Pubdate: Wed, 15 Jun 2011
Source: Chicago Sun-Times (IL)
Copyright: 2011 Sun-Times Media, LLC
Author: Jacob Sullum
Bookmark: (Decrim/Legalization)

Forty years ago this Friday, President Richard Nixon announced that 
"public enemy No. 1 in the United States is drug abuse." Declaring 
that "the problem has assumed the dimensions of a national 
emergency," he asked Congress for money to "wage a new, all-out 
offensive," a crusade he would later call a "global war on the drug menace."

The war on drugs ended in May 2009, when President Obama's newly 
appointed drug czar, Gil Kerlikowske, said he planned to stop calling 
it that. Or so Kerlikowske claims. "We certainly ended the drug war 
now almost two years ago," he told Seattle's PBS station last March, 
"in the first interview that I did." If you watch the exchange on 
YouTube, you can see he said this with a straight face.

In reality, of course, Richard Nixon did not start the war on drugs, 
and Barack Obama, who in 2004 called it "an utter failure," did not 
end it. The war on drugs will continue as long as the government 
insists on getting between people and the intoxicants they want. And 
while it is heartening to hear a growing chorus of prominent critics 
decry the enormous collateral damage caused by this policy, few seem 
prepared to give peace a chance by renouncing the use of force to 
impose arbitrary pharmacological preferences.

"The global war on drugs has failed, with devastating consequences 
for individuals and societies around the world," a recent report from 
the Global Commission on Drug Policy concludes. "Political leaders 
and public figures should have the courage to articulate publicly 
what many of them acknowledge privately: that the evidence 
overwhelmingly demonstrates that repressive strategies will not solve 
the drug problem, and that the war on drugs has not, and cannot, be 
won." Each year that we fail to face this reality, the report says, 
"billions of dollars are wasted on ineffective programs," "millions 
of citizens are sent to prison unnecessarily," and "hundreds of 
thousands of people die from preventable overdoses and diseases."

This strong criticism of the status quo was endorsed by the three 
former Latin American presidents who organized the commission -- 
Fernando Henrique Cardoso of Brazil, Cesar Gaviria of Colombia, and 
Ernesto Zedillo of Mexico -- and 16 other notable names, including 
former Secretary of State George Shultz, former Federal Reserve 
Chairman Paul Volcker, Greek Prime Minister George Papandreou, former 
U.N. Secretary General Kofi Annan, former NATO Secretary General 
Javier Solana, Peruvian novelist Mario Vargas Llosa, and Virgin Group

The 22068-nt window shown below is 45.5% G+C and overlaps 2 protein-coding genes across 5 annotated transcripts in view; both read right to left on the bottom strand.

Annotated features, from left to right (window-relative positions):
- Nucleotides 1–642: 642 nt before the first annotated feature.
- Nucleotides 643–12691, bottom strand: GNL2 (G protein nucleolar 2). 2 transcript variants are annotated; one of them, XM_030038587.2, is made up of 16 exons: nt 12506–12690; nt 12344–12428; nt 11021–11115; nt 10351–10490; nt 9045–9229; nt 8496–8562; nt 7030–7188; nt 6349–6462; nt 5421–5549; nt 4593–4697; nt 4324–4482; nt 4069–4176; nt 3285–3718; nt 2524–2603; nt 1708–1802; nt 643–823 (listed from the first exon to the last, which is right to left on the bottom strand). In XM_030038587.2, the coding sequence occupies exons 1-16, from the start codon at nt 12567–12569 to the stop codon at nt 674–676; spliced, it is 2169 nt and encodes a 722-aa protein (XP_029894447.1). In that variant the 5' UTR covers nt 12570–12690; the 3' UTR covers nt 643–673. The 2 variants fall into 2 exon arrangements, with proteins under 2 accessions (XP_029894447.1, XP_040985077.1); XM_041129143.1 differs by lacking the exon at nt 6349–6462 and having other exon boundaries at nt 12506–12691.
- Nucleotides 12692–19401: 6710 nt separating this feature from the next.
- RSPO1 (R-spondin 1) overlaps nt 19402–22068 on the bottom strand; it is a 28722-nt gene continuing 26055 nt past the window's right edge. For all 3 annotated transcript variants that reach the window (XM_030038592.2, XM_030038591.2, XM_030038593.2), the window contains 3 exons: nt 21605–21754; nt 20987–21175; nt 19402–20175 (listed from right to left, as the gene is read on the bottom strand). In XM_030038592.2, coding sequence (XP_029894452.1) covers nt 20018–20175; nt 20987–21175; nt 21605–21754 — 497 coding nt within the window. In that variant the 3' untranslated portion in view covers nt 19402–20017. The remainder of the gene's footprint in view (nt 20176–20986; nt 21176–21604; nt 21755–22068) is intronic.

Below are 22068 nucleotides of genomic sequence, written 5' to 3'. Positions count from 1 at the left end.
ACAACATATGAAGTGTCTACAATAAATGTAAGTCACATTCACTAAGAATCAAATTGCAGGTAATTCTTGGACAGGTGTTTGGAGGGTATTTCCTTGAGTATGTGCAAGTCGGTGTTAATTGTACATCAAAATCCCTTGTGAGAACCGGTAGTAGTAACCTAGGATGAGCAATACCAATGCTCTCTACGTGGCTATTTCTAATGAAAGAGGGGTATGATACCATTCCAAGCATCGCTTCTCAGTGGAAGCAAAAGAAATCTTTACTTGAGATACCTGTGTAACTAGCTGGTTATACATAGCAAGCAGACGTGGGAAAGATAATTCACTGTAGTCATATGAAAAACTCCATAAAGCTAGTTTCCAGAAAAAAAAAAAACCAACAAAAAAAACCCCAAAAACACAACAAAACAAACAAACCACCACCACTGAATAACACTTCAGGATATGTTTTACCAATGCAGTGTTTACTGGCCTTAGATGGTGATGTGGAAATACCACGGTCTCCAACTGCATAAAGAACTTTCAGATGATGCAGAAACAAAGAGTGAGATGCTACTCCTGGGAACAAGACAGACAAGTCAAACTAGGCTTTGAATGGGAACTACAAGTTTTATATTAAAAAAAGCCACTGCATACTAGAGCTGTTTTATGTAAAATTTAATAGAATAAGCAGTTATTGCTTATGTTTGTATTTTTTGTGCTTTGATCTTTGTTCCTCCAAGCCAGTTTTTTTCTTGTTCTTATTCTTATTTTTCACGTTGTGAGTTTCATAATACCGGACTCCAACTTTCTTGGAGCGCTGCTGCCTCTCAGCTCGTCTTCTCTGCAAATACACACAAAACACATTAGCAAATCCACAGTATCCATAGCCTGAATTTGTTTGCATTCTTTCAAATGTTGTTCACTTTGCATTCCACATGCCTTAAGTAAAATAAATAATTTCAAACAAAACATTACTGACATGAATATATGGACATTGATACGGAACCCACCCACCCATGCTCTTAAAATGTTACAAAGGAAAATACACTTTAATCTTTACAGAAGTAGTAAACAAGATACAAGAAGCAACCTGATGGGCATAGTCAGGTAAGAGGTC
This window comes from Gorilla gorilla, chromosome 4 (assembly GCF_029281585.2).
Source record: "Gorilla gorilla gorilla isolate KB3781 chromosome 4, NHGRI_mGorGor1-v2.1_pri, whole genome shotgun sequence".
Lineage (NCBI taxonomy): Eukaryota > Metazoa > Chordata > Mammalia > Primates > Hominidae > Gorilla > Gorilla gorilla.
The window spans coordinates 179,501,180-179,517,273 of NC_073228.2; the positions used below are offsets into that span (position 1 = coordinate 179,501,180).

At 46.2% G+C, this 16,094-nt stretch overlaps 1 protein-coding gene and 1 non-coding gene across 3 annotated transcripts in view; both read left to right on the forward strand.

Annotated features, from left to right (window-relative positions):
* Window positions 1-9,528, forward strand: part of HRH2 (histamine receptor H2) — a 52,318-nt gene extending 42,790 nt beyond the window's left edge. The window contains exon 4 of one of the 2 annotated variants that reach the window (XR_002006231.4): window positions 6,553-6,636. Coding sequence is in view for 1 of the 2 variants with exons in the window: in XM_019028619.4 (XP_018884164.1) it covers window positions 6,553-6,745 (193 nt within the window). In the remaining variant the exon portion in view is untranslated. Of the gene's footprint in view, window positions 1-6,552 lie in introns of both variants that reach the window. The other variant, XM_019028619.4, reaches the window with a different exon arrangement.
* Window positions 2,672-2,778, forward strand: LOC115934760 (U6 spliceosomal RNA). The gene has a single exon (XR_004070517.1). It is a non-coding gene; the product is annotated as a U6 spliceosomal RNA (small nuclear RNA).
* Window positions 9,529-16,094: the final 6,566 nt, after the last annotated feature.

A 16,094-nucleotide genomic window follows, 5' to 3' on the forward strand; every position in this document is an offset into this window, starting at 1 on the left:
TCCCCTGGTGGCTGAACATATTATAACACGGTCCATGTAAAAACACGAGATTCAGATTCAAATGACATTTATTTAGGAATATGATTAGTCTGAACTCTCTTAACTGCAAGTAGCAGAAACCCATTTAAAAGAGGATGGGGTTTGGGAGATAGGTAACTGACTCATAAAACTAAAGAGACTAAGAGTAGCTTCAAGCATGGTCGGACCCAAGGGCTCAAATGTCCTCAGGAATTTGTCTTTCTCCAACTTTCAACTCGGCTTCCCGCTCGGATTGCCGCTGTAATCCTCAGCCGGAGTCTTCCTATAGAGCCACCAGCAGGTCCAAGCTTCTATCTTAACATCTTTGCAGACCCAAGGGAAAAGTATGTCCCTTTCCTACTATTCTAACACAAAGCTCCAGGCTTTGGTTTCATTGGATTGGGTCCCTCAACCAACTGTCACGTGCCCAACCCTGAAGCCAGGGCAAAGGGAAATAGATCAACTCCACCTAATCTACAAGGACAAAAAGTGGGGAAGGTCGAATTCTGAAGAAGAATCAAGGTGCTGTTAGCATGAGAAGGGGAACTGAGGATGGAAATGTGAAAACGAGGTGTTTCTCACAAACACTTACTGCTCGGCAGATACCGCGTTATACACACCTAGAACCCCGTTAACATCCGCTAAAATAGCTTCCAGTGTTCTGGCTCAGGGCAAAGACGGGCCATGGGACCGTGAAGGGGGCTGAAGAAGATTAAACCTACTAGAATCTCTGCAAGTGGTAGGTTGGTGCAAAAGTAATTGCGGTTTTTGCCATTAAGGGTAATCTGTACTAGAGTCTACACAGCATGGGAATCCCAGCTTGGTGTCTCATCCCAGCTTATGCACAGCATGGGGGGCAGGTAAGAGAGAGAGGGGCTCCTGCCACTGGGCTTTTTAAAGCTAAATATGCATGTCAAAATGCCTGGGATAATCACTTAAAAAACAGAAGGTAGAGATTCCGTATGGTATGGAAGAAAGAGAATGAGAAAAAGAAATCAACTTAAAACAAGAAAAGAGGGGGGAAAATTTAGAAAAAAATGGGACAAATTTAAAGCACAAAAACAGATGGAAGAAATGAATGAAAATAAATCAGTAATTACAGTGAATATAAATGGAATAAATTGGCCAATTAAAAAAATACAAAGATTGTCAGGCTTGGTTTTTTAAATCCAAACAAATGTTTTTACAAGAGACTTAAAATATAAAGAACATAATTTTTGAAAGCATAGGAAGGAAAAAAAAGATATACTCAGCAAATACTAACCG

founder Richard Branson.

The alternatives suggested by the commission are less impressive. The 
report calls for easing up on drug users and low-level participants 
in the drug trade while cracking down on "violent criminal 
organizations." But it is prohibition that enriches and empowers such 
organizations while encouraging them to be violent -- a point the 
commission acknowledges. As a new report from Law Enforcement Against 
Prohibition notes regarding the escalating violence that has left 
some 40,000 people dead since Mexican President Felipe Calderon began 
an anti-drug crackdown in 2006, "this is a cycle that cannot and will 
not end until prohibition itself ends."

It is also prohibition that breeds official corruption, makes drug 
use more dangerous than it would otherwise be, and undermines civil 
liberties -- all problems the commission highlights. Furthermore, a 
policy of decriminalizing possession while maintaining the bans on 
production and sale is morally incoherent: If drug use itself is not 
worthy of punishment, why should people go to prison merely for 
helping others commit this noncrime?

In a recent Wall Street Journal op-ed piece, Shultz and Volcker liken 
the war on drugs to alcohol prohibition, approvingly quote Milton 
Friedman's argument that "illegality creates obscene profits that 
finance the murderous tactics of the drug lords" and "leads to the 
corruption of law enforcement officials," and then recoil in horror 
from the logical conclusion, saying "we do not support the simple 
legalization of all drugs." If illegality is the problem, legality is 
the solution.
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MAP posted-by: Jay Bergstrom